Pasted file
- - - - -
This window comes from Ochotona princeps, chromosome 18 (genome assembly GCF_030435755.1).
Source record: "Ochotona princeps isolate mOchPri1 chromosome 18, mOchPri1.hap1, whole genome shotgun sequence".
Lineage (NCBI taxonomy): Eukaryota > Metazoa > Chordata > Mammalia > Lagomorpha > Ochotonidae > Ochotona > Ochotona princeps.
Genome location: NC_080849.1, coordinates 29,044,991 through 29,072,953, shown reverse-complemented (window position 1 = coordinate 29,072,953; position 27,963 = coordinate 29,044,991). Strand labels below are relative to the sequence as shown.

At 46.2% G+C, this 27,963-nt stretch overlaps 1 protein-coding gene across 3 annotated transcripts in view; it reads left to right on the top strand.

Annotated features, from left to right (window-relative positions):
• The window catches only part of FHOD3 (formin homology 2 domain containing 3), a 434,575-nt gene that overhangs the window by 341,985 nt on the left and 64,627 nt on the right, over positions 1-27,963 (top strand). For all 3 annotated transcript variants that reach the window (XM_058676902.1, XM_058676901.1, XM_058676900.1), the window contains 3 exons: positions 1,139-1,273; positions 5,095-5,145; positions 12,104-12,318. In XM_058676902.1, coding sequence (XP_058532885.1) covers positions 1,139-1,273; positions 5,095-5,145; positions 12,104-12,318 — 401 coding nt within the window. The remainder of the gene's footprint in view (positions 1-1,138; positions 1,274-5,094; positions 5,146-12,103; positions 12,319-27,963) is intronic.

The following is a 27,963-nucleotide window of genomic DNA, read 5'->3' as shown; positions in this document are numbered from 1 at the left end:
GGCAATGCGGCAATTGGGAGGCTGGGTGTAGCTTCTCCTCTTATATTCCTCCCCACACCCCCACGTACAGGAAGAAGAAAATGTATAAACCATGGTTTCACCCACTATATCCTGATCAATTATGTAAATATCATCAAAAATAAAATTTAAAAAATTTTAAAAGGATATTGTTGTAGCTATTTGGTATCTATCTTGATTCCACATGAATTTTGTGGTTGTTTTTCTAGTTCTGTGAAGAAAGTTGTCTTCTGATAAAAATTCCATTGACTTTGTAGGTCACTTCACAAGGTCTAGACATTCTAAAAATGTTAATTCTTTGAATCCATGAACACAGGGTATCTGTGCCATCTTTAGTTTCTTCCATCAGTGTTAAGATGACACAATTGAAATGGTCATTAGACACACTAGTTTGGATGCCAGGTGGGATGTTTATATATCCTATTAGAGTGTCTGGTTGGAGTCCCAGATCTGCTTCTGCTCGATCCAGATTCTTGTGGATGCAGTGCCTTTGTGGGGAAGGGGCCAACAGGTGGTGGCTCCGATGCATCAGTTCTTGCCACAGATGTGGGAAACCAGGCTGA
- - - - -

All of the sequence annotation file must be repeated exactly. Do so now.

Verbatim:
This window comes from Ochotona princeps, chromosome 18 (genome assembly GCF_030435755.1).
Source record: "Ochotona princeps isolate mOchPri1 chromosome 18, mOchPri1.hap1, whole genome shotgun sequence".
Lineage (NCBI taxonomy): Eukaryota > Metazoa > Chordata > Mammalia > Lagomorpha > Ochotonidae > Ochotona > Ochotona princeps.
Genome location: NC_080849.1, coordinates 29,044,991 through 29,072,953, shown reverse-complemented (window position 1 = coordinate 29,072,953; position 27,963 = coordinate 29,044,991). Strand labels below are relative to the sequence as shown.

At 46.2% G+C, this 27,963-nt stretch overlaps 1 protein-coding gene across 3 annotated transcripts in view; it reads left to right on the top strand.

Annotated features, from left to right (window-relative positions):
• The window catches only part of FHOD3 (formin homology 2 domain containing 3), a 434,575-nt gene that overhangs the window by 341,985 nt on the left and 64,627 nt on the right, over positions 1-27,963 (top strand). For all 3 annotated transcript variants that reach the window (XM_058676902.1, XM_058676901.1, XM_058676900.1), the window contains 3 exons: positions 1,139-1,273; positions 5,095-5,145; positions 12,104-12,318. In XM_058676902.1, coding sequence (XP_058532885.1) covers positions 1,139-1,273; positions 5,095-5,145; positions 12,104-12,318 — 401 coding nt within the window. The remainder of the gene's footprint in view (positions 1-1,138; positions 1,274-5,094; positions 5,146-12,103; positions 12,319-27,963) is intronic.

The following is a 27,963-nucleotide window of genomic DNA, read 5'->3' as shown; positions in this document are numbered from 1 at the left end:
GGCAATGCGGCAATTGGGAGGCTGGGTGTAGCTTCTCCTCTTATATTCCTCCCCACACCCCCACGTACAGGAAGAAGAAAATGTATAAACCATGGTTTCACCCACTATATCCTGATCAATTATGTAAATATCATCAAAAATAAAATTTAAAAAATTTTAAAAGGATATTGTTGTAGCTATTTGGTATCTATCTTGATTCCACATGAATTTTGTGGTTGTTTTTCTAGTTCTGTGAAGAAAGTTGTCTTCTGATAAAAATTCCATTGACTTTGTAGGTCACTTCACAAGGTCTAGACATTCTAAAAATGTTAATTCTTTGAATCCATGAACACAGGGTATCTGTGCCATCTTTAGTTTCTTCCATCAGTGTTAAGATGACACAATTGAAATGGTCATTAGACACACTAGTTTGGATGCCAGGTGGGATGTTTATATATCCTATTAGAGTGTCTGGTTGGAGTCCCAGATCTGCTTCTGCTCGATCCAGATTCTTGTGGATGCAGTGCCTTTGTGGGGAAGGGGCCAACAGGTGGTGGCTCCGATGCATCAGTTCTTGCCACAGATGTGGGAAACCAGGCTGA